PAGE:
VENTURAED, NOTHING GAINED
it would be convenient if museum exhibits arrived in pristine
condition, able to go straight on display, it is a sad truth
that the older or more historic items are likely to be less
complete or more damaged than "younger" finds. When it comes
to wartime examples, we have to be thankful for anything
we can get. This leads to some heroic restoration projects.
David Bussey's work on interior rebuilding of an Avro Anson
over some seven years is setting the scene for an impressive
fuselage display in the next couple of years, and some hard
decisions about wings. Our Lockheed Ventura is another case
in point. Of the 75 Venturas which came on charge with the
RAAF, only two substantial "remains" exist - the fuselage
and centre section of A59-73 now being restored in Darwin
for eventual return to display in Gove and our own fuselage
A59-96. Our limited history of A59-96 shows that it was
received at No 2 Aircraft Depot on 1st June 1944. Apparently
it did not see active service and was declared surplus on
6th February 1948. Subsequently, the fuselage with wings
cut off flush, turned up on a property at Brunswick Heads,
NSW where it was used as a farm shed. In 1979, the fuselage
was acquired by private collector, John Hill who later displayed
it at the Chewing Gum Field Museum at Tallebudgera. On 31st
March 1991, the fuselage was acquired by QAM through the
generosity of the Bussey Foundation and trucked to Caloundra
on 16th May 1991. During its time at Chewing Gum, some well-meaning
person daubed green house paint on one side of the fuselage,
no doubt to protect it from the elements. Fortunately, he
either lost interest or ran out of paint, because the unpainted
side still clearly shows the remnants of its military markings
including the serial number. (This will pose a conservation
dilemma when it comes time to paint the aeroplane.) Along
with the bare fuselage, QAM also acquired 2 engines, a tailplane
centre section, turret top frame, a pair of Hudson undercarriage
legs and a Hudson fin and rudder. Working on the basis that
you can't restore what you haven't got, we accepted this
deal as a starter kit and began the search for more parts
that would give us the basis for a viable project. Of course,
we could have displayed just the fuselage, but time does
give the chance for archaeological discoveries. One thing
in our favour is a degree of commonality or similarity with
the Hudson. The score so far:
Four years ago, a Hudson port tailplane, fin and rudder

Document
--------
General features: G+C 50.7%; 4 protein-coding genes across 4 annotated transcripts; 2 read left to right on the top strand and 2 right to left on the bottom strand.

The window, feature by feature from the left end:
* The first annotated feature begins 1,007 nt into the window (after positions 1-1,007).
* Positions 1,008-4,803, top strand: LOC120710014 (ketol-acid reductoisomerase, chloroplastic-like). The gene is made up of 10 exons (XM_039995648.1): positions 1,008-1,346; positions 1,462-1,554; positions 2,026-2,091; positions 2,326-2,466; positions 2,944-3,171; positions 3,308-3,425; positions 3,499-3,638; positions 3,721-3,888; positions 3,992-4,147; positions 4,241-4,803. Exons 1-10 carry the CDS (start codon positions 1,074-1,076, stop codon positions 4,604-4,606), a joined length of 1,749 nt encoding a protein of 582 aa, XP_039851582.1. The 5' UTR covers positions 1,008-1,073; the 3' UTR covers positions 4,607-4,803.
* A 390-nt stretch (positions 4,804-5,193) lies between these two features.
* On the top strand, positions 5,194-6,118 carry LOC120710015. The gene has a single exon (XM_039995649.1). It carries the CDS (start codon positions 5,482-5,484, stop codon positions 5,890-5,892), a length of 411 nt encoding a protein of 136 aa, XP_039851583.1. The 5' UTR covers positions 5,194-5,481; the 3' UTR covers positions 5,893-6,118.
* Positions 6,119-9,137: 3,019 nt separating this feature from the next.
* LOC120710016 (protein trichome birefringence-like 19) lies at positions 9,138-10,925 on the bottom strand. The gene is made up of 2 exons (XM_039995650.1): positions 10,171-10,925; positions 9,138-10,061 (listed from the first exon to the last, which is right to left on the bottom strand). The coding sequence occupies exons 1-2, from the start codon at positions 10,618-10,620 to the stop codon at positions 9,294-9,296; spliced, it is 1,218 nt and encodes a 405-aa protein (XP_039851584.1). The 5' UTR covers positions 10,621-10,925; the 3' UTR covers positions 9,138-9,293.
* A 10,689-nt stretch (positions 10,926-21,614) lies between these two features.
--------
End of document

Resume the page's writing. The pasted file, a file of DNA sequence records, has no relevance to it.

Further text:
in remarkable condition donated.
Ventral gun mounting donated.
Two years ago a pair of Hudson wing centre sections
(cut off outside the fuselage similar to ours), a pair
of wheels and tyres, engine mount extensions and two
throttle consoles acquired.
of navigator seat and oxygen bottle rack and more undercarriage
Random acquisition of wheel hub and axle at a swap meet.
Turned out to be a Ventura tail wheel.
Donation of a badly damaged tailwheel tyre to fit above
of a Hudson tailplane from a salt marsh where it had
lain for 50 years. One half in relatively good condition
- inevitably another port side!
Acquisition by David Bussey of a 75% complete Ventura
turret ex N.Z. and addition of stock/acquired parts
and restoration to 90% status.
Sourcing outer wing panels overseas.
then to make a start. Currently, preparations are being
made to move the fuselage to new stands. The good port tailplane
has been fitted to the Ventura centre section and is being
painted. The leading edge and elevator will be addressed
later. The tailwheel has been filled and the case is under
repair. The turret is proceeding well. The gunner's seat
is moulded 5/8th ply. As the back and sides did not exist,
David has manufactured a replacement by forming it one ply
at a time. A monumental undertaking. To make a starboard
tailplane, take one port tailplane, turn it over (symmetrical
section) and change an access hatch. I noted previously
it was in relatively good condition, but everything is relative
- relative to corroded away to nothing! There is some corrosion
on the skin and some wrinkling due to impact. It will be
necessary to reskin the leading edge. Now, the leading edge
is held on by piano hinge top and bottom - 8 feet of it
in each case. To take it off you pull the hinge pin! This
consists of 8 feet of 3/32 stainless hardened rod in an
aluminium hinge, all of which has spent 50 years in a salty
atmosphere. After much time wasted with vice grips and hammers,
then a special fitting for a sliding hammer made by Ken
Woodrow, it came down to drilling out the countersunk rivets
that hold the hinge in place - 145 rivets per row by 4 rows.
Then reskin, then refit - 4x145 rivets, replace fin attach
angles, panel beat skin, replace torn skin, repair tip etc
etc etc. I guess it will keep me off the streets. The elevators
have to be modified to Ventura style and a centre flap built.
The tail cone requires major panel work prior to fitting
the tailwheel leg and wheel. A long project - at least another
10 years, but long vision is what is most required in all
of the projects we have, in fact in the whole museum concept.
We do not build just for ourselves, but for the future.